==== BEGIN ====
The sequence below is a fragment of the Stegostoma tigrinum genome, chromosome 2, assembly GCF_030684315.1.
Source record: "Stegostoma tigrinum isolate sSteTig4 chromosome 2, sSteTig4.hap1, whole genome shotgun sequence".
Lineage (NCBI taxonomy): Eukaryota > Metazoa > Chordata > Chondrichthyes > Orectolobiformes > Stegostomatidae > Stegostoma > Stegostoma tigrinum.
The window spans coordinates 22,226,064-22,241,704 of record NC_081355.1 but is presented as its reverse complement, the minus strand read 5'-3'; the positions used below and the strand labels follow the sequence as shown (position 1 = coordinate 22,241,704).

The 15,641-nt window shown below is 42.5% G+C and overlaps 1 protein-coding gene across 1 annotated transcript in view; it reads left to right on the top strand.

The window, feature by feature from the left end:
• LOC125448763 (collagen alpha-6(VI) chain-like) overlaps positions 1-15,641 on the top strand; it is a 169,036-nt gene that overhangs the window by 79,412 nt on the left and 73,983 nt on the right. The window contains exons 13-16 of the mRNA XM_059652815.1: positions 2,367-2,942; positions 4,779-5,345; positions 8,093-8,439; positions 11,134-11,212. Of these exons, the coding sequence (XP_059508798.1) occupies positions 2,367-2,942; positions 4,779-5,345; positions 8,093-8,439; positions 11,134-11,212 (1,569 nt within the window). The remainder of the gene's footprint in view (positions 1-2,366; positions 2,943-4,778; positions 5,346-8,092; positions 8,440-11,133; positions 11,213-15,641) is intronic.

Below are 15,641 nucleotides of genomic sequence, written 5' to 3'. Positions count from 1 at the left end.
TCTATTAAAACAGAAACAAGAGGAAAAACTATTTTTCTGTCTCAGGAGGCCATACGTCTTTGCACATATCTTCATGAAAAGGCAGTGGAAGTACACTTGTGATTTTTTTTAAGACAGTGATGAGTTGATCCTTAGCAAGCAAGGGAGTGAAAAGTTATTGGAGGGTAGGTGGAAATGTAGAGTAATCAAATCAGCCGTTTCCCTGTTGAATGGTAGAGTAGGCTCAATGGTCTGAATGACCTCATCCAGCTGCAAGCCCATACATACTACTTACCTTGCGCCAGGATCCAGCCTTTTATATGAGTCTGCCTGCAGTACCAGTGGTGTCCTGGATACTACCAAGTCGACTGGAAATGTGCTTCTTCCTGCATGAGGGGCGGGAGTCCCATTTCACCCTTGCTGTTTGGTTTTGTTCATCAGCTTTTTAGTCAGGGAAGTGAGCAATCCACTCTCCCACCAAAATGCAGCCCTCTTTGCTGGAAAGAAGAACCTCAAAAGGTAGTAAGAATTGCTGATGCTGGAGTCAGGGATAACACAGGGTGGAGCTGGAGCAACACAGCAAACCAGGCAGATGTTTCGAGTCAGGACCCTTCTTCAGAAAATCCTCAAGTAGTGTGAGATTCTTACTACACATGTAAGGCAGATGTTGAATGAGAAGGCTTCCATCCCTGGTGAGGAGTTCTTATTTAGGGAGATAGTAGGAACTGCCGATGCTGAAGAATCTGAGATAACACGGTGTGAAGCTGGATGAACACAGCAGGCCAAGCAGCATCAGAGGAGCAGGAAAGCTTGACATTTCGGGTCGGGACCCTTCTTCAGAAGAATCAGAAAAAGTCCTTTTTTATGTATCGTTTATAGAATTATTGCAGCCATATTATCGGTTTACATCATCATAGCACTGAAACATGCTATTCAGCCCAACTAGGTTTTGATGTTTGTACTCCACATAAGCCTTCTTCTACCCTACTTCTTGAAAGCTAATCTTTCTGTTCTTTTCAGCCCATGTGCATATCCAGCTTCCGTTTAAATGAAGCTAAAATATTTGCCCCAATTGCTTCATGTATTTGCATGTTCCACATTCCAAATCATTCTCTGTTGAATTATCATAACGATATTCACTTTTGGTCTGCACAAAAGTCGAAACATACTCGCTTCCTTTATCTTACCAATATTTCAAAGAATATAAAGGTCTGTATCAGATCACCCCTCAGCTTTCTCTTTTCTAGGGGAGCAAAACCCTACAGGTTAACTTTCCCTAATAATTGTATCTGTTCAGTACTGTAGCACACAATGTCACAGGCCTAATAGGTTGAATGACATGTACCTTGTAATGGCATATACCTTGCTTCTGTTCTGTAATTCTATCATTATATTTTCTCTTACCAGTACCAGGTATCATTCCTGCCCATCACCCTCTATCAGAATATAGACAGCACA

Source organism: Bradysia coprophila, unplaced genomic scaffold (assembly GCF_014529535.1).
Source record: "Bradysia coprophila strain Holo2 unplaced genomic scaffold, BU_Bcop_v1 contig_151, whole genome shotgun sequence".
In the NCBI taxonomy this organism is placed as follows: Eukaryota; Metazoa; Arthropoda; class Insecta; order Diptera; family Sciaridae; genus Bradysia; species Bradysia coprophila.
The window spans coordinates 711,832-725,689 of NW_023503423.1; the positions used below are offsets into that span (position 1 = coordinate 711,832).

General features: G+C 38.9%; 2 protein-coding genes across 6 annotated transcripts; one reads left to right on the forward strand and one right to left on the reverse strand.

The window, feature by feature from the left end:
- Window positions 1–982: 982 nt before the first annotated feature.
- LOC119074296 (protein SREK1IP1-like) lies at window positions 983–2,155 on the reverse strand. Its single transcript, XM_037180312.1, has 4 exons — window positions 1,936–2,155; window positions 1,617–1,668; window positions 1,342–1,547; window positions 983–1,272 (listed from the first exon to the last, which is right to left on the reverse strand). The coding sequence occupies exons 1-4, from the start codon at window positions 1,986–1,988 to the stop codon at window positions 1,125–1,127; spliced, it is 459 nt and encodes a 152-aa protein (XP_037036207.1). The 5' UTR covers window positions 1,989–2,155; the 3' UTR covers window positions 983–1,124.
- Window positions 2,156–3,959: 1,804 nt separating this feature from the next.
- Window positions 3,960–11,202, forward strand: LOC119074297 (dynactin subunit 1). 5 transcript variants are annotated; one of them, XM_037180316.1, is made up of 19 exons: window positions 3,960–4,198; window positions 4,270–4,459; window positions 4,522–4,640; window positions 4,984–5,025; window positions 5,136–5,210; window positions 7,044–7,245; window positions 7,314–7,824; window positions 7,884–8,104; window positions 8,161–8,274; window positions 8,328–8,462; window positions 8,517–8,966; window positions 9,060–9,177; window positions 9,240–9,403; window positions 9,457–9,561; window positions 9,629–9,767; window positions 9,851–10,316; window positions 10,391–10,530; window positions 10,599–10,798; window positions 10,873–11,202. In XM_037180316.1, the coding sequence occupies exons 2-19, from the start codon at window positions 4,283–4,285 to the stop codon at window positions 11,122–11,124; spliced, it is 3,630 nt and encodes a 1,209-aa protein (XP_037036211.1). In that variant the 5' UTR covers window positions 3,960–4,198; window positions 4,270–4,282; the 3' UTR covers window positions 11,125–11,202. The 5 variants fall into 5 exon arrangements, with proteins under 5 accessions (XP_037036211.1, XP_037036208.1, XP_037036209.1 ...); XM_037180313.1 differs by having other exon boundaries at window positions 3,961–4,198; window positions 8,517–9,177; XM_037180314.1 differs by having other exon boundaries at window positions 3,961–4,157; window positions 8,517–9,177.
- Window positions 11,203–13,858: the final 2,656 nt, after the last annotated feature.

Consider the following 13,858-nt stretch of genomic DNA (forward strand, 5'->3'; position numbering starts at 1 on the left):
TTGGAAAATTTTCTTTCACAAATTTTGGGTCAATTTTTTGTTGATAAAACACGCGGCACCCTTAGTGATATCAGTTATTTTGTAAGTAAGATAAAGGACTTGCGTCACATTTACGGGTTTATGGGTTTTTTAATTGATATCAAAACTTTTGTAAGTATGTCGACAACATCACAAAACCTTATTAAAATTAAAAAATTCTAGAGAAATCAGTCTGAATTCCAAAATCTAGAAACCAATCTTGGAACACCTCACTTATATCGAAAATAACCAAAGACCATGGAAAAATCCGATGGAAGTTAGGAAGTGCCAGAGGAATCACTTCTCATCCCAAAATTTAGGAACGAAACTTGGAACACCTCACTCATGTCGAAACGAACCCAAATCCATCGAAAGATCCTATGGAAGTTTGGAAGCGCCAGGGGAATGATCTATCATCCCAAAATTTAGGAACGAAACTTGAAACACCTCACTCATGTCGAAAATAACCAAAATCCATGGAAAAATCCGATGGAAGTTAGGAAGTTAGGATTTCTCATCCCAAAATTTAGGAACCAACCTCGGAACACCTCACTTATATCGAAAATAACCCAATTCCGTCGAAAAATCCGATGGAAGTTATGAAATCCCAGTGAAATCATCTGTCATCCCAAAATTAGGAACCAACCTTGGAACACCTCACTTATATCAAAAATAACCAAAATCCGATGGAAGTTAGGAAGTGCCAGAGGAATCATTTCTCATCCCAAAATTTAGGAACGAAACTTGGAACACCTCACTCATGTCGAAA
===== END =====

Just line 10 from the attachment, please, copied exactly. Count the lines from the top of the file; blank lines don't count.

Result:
Source organism: Bradysia coprophila, unplaced genomic scaffold (assembly GCF_014529535.1).